This site is dedicated to reporting and commenting upon issues involving freedom of conscience, religion, or belief throughout the member states of the Council of Europe, with particular focus on the work of the European Court of Human Rights and its predecessor tribunal, the European Commission of Human Rights. We are working to make this site the definitive source of information for scholars and others interested in understanding and having some influence upon the work of the Court in this vital area. Since the decisions on the important issues pending before the Court will shape the basic contours of freedom of religion or belief for years to come, not only throughout Europe, but throughout the world as the Court and its opinions become increasingly influential, the kind of work envisioned by, and carried out by, the Strasbourg Consortium is particularly critical.
We welcome you to our site, and encourage you to investigate its possibilities to determine how it may serve you, and how you might contribute to its success.
PLEASE NOTE: This site is independently operated by the staff of the International Center for Law and Religion Studies on behalf of the academic group called the Strasbourg Consortium. It has no official affiliation with the Council of Europe or the European Court of Human Rights.
Z.H. v. R.H. v. Switzerland (no. 60117/12) - Third Section Judgment of 18 December 2015. [From the Court's Press Release]: The case concerned the asylum applications of two Afghan nationals, Ms. Z.H. and Mr. R.H., who married in a religious ceremony in Iran when Ms Z.H. had been a child, and which were considered separately – the couple not being considered legally married by the Swiss authorities – resulting in the expulsion of Mr R.H. to Italy. The couple alleged that the expulsion of Mr R.H. had breached their right to respect for their family life (as guaranteed by ECHR Article 8). The Court found that at the time of the removal of Mr R.H. to Italy, the Swiss authorities had been justified in considering that the applicants were not married. It held, in particular, that Switzerland was under no obligation to recognise the marriage of a child, emphasising the importance... more
Parrillo v. Italy (no. 46470/11) - Grand Chamber Judgment 27 August 2015. Banning a woman from donating embryos obtained from in vitro fertilisation to scientific research was not contrary to respect for her private life.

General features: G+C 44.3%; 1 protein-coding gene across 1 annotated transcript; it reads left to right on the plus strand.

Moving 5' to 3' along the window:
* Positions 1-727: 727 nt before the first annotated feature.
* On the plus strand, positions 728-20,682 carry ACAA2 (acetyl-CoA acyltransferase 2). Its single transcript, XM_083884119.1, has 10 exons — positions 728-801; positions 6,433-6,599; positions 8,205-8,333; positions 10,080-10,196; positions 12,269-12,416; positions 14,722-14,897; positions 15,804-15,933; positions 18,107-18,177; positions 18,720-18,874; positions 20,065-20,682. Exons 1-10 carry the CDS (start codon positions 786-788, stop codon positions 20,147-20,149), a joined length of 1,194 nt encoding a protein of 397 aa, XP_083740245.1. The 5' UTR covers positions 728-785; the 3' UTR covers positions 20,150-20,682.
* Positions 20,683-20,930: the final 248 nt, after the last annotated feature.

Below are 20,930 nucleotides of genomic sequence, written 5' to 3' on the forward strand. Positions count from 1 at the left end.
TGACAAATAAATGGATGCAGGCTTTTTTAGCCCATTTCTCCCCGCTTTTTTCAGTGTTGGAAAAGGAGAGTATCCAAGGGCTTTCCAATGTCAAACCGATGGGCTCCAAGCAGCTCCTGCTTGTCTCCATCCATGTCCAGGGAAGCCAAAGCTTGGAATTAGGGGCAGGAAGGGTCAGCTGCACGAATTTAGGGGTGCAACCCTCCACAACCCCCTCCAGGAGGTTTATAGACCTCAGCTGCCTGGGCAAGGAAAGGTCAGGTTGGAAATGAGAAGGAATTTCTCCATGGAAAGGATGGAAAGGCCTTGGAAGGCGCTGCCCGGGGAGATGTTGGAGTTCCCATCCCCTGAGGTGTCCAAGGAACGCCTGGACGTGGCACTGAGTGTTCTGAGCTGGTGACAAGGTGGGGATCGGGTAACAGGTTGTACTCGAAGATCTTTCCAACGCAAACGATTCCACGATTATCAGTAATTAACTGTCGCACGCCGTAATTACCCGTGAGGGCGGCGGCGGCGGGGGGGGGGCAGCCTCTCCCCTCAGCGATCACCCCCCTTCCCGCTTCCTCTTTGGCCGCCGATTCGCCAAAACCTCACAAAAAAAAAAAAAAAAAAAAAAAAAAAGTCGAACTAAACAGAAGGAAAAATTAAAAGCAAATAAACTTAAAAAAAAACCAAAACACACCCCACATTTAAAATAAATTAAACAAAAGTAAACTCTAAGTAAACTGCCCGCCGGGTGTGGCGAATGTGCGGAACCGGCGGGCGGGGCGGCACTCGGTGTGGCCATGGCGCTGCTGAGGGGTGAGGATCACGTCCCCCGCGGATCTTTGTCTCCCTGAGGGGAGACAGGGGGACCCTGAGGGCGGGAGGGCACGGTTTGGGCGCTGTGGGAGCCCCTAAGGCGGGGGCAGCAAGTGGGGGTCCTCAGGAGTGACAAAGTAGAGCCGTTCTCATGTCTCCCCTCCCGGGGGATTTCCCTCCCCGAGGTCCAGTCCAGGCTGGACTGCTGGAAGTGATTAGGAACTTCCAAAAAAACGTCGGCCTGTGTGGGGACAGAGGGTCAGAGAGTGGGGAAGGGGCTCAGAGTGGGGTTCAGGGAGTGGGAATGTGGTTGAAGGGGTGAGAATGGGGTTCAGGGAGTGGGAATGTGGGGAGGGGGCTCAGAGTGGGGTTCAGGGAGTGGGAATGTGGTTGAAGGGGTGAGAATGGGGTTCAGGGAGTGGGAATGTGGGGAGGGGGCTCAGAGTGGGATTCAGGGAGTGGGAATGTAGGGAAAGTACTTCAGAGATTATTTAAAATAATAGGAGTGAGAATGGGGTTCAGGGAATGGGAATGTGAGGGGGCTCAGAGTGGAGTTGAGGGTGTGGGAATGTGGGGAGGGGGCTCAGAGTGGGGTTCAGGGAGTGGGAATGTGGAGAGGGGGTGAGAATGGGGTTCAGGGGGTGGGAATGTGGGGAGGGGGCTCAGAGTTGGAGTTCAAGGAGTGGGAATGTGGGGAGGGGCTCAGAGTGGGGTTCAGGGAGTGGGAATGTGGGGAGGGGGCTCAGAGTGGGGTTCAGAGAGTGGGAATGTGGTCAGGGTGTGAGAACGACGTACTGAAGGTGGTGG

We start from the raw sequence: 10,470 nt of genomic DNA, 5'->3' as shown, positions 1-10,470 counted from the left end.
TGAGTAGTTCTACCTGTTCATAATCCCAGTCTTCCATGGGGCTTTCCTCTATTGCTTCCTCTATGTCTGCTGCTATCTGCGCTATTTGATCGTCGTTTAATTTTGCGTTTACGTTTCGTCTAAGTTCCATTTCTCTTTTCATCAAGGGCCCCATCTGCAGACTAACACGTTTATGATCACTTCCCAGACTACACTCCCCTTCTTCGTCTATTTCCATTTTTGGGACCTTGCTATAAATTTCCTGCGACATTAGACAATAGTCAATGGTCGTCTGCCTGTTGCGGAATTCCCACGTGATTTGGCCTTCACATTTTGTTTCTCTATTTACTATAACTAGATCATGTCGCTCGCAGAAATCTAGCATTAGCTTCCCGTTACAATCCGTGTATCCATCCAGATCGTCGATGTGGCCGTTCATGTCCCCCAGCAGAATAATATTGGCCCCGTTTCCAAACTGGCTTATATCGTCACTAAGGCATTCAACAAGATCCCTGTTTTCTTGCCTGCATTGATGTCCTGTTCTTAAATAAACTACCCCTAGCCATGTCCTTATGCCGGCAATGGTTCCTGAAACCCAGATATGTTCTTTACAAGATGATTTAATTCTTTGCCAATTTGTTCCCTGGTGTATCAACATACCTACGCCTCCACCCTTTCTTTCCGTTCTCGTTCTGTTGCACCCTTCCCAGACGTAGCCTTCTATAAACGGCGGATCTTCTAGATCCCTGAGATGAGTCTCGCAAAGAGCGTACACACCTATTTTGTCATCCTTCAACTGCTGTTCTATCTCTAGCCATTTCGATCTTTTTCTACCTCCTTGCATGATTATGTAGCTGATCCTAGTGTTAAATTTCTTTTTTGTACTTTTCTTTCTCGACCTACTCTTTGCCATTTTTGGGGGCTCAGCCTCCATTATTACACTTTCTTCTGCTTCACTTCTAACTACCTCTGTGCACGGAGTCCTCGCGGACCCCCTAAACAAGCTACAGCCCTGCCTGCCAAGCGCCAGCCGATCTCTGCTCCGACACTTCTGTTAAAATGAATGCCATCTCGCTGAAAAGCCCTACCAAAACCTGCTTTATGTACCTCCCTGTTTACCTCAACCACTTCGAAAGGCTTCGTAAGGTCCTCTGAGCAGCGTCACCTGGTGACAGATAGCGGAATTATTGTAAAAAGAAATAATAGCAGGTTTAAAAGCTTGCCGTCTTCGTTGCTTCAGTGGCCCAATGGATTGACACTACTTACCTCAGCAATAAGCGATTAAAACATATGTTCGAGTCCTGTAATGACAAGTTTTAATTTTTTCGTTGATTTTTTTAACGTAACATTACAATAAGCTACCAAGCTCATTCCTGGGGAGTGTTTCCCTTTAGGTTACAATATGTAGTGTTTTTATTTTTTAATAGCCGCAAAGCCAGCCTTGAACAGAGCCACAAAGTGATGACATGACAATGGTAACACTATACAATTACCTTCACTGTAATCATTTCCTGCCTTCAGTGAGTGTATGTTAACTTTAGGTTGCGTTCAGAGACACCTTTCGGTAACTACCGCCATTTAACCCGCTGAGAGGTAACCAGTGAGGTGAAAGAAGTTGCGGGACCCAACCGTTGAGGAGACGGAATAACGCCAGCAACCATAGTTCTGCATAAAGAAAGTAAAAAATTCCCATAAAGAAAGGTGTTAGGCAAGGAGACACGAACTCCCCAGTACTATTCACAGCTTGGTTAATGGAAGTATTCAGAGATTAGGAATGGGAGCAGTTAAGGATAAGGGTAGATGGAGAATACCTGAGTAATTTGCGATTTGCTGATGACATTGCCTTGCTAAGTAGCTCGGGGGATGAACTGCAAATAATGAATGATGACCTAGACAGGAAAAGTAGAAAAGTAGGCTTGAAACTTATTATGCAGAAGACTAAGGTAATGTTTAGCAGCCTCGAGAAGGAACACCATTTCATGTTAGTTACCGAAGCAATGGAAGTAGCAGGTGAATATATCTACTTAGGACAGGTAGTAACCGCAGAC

Lambert and Others v. France (no. 46043/14) - Grand Chamber Judgment 5 June 2015 (rectified 26 June 2015). The case concerned the judgment delivered by the French Conseil d’État authorizing the withdrawal of the artificial nutrition and hydration of Vincent Lambert. Finding no consensus among the Council of Europe member states permitting the withdrawal of life-sustaining treatment, the Court concluded that States must be afforded a margin of appreciation. The legislative framework laid down by domestic law, as interpreted by the Conseil d’État, and the decision-making process, which had been conducted in meticulous fashion, was compatible with the requirements of Article 2. The Court therefore held, by a majority, that there would be no violation of ECHR Article 2 (right to life) in the event of implementation of the Conseil d’État judgment.
On 16 June the Court delivered its Grand Chamber judgments in the first cases concerning the Armenian-Azerbaijani conflict over Nagorno-Karabakh. There are currently more than one thousand individual applications pending before the Court which were lodged by persons... more
Belkacemi et Oussar v. Belgique (no. 37798/13) - Communicated 9 June 2015. Muslim women complain about the ban in Belgian law on wearing the full-face veil, as violation their rights to respect for private and; freedom of thought, conscience and religion; and prohibition of discrimination.
Baydar v. Turkey (no. 25632/13) - Communicated 17 November 2014. The applicant is a conscientious objector to required military service.
November 2014 - The European Court of Human Rights recently published a new factsheet on cases regarding sexual orientation issues. The Court has also published factsheets in the past about various issues, including freedom of religion, conscientious objection, criminal aspects of homosexuality, and gender identity issues.
All of the Court's factsheets as well as country-specific profiles can be found on the Court's website by clicking here.
Rule 47 of the Rules of Court, which introduces stricter conditions for applying to the Court, came into force on 1 January 2014. It is designed to enhance the Court’s efficiency and to speed up the examination of applications. This amendment to the Rules introduces two major changes which are immediately applicable and will determine whether an application is rejected or allocated to a judicial formation.